[…] In Russian Art and the West (2007), American scholar Alison Hilton discusses the particulars of the dialogue between socialist realism and Impressionism: because Russian modernists such as Kandinsky, Chagall, and Malevich had ventured so far into abstraction, the new revolutionary institutions didn’t see Impressionism as a threat. This was partly due to the fact that an earlier generation of Russian painters had already integrated the structure of French Impressionism into the particularly Russian style of en plein air painting, or painting directly from nature. This became one of the traits of the new socialist realism, opposed to the decadent bourgeois European art.
The story, however, becomes much more complicated when the presence and practice of Impressionism under the cover of social realism is extended to other geographical areas in the Soviet sphere, far from Moscow and St Petersburg. This is the tale told by Romantic and Progressive: Stalinist Impressionism in Painting of the Baltic States in the 1940s–1950s at the Kumu Art Museum of Estonia, which focuses on the region that is adjacent to Russia but was under German influence for centuries, then occupied by Soviet forces until 1990. After maintaining a complicated relationship to the Impressionist movement, painting in impressionistic style was banned in the Soviet Union academies since 1948 as a consequence of the war, but many of the pre-war traditions remained: Impressionism had taught Soviet painters much about landscape painting, particularly its uses of light, immediacy, excitement. With the reorganization of cultural institutions in Estonia, local artists and intellectuals were brought into this new cultural sphere, but social realism in Estonia remained a loose ideology controlled by lazy bureaucrats and subject to many preexisting European influences such as abstract art and Expressionism.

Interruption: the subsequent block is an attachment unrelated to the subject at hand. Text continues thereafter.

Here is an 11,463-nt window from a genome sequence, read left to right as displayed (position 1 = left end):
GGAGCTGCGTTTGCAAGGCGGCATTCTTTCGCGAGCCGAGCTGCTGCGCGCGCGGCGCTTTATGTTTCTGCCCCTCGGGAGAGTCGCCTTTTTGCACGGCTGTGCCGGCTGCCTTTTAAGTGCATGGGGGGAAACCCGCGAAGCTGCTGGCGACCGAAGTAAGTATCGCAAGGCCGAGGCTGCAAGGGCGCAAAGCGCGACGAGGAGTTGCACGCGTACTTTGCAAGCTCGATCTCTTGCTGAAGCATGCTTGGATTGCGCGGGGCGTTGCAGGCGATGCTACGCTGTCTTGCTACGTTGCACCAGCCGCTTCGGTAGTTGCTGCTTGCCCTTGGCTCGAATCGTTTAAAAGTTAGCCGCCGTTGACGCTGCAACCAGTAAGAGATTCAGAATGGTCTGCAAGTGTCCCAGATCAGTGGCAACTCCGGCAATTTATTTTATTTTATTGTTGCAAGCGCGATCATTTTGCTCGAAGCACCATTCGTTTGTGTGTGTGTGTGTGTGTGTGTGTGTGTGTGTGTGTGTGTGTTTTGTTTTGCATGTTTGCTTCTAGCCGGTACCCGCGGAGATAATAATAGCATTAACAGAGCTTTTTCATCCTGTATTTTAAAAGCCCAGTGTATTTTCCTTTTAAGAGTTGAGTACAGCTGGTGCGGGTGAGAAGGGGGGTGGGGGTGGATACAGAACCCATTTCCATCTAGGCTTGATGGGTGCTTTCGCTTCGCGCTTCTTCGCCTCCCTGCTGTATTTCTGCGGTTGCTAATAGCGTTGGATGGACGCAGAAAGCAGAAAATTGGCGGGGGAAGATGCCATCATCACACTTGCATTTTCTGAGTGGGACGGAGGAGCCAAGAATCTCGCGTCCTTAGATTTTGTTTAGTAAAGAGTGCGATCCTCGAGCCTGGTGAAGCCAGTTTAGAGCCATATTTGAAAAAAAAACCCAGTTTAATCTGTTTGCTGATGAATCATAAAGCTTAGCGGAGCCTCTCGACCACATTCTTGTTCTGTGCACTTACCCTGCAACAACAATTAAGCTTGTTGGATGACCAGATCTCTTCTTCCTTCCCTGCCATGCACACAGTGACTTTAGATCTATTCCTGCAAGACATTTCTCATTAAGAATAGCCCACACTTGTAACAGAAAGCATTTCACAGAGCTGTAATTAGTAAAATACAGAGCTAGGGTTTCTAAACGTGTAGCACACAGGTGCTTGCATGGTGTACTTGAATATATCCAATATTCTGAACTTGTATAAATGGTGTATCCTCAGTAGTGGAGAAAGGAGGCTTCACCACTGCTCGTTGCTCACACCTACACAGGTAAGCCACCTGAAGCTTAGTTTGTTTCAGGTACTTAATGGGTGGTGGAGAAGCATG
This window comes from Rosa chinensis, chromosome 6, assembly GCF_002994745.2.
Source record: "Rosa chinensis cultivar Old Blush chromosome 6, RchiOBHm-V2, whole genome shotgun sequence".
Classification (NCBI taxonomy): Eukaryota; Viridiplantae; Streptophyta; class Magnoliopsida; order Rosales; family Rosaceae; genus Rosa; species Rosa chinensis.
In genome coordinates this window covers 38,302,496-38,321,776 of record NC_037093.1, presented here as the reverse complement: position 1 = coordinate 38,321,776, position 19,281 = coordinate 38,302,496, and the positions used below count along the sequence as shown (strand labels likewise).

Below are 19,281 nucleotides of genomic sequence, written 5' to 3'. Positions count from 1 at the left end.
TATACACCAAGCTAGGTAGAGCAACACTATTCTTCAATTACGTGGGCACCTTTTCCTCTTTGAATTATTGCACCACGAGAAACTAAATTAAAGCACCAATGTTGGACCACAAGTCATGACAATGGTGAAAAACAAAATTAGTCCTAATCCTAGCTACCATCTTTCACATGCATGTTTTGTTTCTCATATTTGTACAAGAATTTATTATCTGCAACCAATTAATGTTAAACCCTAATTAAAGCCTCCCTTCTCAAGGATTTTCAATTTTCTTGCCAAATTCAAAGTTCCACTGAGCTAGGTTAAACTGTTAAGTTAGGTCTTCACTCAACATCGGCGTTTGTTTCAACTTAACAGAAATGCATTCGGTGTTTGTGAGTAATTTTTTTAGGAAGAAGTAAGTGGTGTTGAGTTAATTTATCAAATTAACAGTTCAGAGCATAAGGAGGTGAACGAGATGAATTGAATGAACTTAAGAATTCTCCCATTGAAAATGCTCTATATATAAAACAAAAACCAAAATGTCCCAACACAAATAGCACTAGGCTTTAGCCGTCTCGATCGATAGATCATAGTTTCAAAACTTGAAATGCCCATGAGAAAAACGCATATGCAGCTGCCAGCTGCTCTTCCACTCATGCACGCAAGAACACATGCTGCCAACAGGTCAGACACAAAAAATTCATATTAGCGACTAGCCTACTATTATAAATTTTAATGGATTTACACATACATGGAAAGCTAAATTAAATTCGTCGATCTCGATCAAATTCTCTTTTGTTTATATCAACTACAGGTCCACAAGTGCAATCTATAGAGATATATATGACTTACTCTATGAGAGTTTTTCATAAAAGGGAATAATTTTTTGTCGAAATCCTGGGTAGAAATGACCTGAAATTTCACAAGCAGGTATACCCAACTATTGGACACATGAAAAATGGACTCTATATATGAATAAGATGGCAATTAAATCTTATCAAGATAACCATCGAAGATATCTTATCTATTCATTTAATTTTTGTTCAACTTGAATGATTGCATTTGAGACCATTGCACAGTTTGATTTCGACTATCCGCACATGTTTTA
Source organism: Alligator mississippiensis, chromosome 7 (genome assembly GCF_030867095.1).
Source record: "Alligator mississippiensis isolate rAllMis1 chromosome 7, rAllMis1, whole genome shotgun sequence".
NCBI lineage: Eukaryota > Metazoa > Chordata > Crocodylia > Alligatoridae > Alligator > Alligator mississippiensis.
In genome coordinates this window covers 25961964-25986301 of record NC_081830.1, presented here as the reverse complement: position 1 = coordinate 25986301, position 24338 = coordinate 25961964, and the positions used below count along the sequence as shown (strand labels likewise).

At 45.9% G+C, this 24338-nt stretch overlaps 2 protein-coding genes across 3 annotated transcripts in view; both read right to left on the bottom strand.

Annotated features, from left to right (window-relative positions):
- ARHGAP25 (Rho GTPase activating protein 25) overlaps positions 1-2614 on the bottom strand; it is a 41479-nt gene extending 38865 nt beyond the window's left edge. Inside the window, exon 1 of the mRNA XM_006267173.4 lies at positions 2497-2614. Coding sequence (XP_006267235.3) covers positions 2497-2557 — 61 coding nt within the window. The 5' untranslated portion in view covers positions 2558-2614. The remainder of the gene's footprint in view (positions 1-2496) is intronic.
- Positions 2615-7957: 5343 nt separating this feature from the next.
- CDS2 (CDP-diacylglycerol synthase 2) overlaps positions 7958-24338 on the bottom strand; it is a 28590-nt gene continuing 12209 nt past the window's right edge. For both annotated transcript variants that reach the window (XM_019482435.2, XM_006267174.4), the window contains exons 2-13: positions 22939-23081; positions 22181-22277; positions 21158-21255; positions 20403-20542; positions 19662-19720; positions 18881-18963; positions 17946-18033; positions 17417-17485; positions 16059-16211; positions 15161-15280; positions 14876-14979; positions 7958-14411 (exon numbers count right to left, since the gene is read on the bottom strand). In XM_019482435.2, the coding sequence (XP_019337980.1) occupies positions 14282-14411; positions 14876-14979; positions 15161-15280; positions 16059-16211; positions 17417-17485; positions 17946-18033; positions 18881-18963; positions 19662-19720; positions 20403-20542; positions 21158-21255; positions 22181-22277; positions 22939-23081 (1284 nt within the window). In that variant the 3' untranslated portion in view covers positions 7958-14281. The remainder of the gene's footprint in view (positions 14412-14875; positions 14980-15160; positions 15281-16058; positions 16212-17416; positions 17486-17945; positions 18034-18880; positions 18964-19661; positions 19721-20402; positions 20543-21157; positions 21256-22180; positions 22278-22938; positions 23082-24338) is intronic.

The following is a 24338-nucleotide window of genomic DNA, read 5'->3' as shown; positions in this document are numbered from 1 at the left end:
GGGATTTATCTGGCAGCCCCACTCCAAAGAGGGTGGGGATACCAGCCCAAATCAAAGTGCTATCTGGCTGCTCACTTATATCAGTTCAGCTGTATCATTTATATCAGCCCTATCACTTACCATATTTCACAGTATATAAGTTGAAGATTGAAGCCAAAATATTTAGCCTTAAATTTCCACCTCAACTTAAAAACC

Read the full story on Hyperallergic.com